Despite signs that Australian businesses are making use of the online sales channel, retailers continue to lag behind other local industries.
Detailing the state of the Australian e-commerce marketplace in a recent report, the Australian Communications and Media Authority (ACMA) said that as at April 2011, the number of small and medium business which took orders online had grown just one per cent to 59 per cent between April 2010 and April 2011.
Of these SMEs, the industry with the highest percentage of online orders was wholesale trade (76 per cent), followed my manufacturing (72 per cent) and transport/storage (70), hospitality (62), and retailers (59 per cent).
Despite the relatively healthy numbers of retailers taking online orders, the frequency of use is low. For the month of June 2011, eBay had 4297 Australian users and Amazon 1623 users, however, Woolworths pulled in just 1359 users, JB Hi-Fi 609 and Kmart 608.
In part these results are due to the mix of good purchased online by Australians. Food, groceries and alcohol account for just 18 per cent of online sales as at May 2011, and clothes, sporting equipment and toys account for 12 per cent.
Software and apps account for 12 per cent of sales and computer and electrical goods account for 19 per cent of sales.
In comparison to established bricks and mortar retailers, smaller online-only group buying sites such as Lasoo, DealsDirect, and Catch of the Day all made the top 15 online shopping sites for the month of June 2011.
“While the Australian group buying scene has been dominated by overseas players to date, many Australian companies have now built strong brands and found a niche market,” the report reads.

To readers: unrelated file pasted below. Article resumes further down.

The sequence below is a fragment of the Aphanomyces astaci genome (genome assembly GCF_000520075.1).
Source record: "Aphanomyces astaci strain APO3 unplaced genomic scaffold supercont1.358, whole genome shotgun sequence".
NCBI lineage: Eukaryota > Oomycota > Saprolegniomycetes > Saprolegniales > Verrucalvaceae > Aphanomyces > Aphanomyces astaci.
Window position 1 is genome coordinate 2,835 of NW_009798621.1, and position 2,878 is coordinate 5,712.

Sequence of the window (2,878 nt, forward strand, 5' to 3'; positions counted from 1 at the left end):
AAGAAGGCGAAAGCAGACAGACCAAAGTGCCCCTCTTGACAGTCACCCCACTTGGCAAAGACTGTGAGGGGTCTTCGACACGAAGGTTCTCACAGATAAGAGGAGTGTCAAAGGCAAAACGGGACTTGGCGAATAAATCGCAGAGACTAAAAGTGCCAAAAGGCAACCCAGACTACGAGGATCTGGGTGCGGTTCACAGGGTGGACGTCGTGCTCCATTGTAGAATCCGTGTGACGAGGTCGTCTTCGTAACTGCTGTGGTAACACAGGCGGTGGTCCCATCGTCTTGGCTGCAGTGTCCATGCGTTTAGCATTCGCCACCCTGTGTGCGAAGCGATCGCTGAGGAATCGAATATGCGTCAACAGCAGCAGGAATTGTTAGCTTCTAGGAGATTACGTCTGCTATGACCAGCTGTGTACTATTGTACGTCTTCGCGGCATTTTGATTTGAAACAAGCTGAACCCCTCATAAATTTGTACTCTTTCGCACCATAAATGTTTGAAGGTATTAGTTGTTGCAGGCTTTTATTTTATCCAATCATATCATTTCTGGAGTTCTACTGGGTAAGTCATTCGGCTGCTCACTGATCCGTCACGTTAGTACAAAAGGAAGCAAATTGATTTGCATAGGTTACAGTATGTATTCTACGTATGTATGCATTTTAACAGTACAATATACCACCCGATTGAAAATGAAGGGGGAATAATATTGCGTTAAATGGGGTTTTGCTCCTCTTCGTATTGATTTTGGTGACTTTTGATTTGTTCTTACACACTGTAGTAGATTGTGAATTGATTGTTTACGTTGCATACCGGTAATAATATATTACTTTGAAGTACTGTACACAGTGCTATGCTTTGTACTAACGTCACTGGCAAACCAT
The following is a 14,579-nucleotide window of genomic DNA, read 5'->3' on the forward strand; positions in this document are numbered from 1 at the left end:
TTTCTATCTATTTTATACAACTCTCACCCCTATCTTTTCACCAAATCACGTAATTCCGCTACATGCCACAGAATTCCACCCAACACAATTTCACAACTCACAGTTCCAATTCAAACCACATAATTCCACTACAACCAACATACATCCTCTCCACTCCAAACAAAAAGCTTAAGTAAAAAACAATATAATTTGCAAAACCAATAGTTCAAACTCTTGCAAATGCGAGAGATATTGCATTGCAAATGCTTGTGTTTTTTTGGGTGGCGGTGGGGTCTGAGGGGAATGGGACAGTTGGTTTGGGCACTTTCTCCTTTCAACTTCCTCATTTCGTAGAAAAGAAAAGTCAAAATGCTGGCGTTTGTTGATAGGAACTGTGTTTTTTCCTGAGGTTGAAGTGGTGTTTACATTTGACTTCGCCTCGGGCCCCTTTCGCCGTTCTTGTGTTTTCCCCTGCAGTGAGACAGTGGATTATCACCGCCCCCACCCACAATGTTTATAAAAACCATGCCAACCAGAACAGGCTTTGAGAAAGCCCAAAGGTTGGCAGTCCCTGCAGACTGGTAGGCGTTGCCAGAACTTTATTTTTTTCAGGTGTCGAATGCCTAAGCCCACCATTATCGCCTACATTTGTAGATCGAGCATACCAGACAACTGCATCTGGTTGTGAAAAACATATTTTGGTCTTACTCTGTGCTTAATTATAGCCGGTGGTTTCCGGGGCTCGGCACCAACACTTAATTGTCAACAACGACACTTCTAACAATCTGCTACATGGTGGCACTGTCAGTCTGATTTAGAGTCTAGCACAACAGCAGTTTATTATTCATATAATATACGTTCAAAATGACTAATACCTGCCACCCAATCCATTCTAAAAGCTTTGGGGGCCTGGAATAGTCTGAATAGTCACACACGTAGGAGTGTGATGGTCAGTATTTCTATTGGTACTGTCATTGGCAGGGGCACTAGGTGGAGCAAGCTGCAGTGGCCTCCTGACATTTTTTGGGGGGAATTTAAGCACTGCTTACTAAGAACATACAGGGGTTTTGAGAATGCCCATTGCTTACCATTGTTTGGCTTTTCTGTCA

“There are varying estimates on the value of group buying in Australia but one estimate puts the value of the online group buying and daily discount sector at $377 million in 2010–11, making it the fastest growing retail platform in Australia."
According to the report voucher discounts, clearance goods and travel categories dominate the group buying deals available from the 51 group buying sites operating in Australia.
Commenting on the role of social media in driving online sales the report argues that tools such as Twitter and Facebook have yet to develop as mainstream business tools despite 8.6 million Australians visiting social media sites as at June 2011.
“Social media services such as networking sites don’t generally provide direct transaction services. Instead, they seek to advertise services directly or through ‘word of mouth’ among the social networking community,” the site reads.
The report argues the influence social media channels in shaping consumer purchasing decisions is still small with just one per cent of the population estimated to have purchased a good or service as a result of advice from a social networking site during June 20011.
“However, 51 per cent of SMEs using social media for business purposes reported a positive effect from social media, including increased networking opportunities, good advertising for the business and good customer feedback,” the report reads.
This month Google argued that Australian retailers’ lack of mobile website usage was resulting in the industry missing out on a golden opportunity.
Booktopia also announced itself as the latest bookseller to bring Google e-books to Australia, following the announcement from Aussie book retailer Dymocks that it would be adding the digital repository to its online business.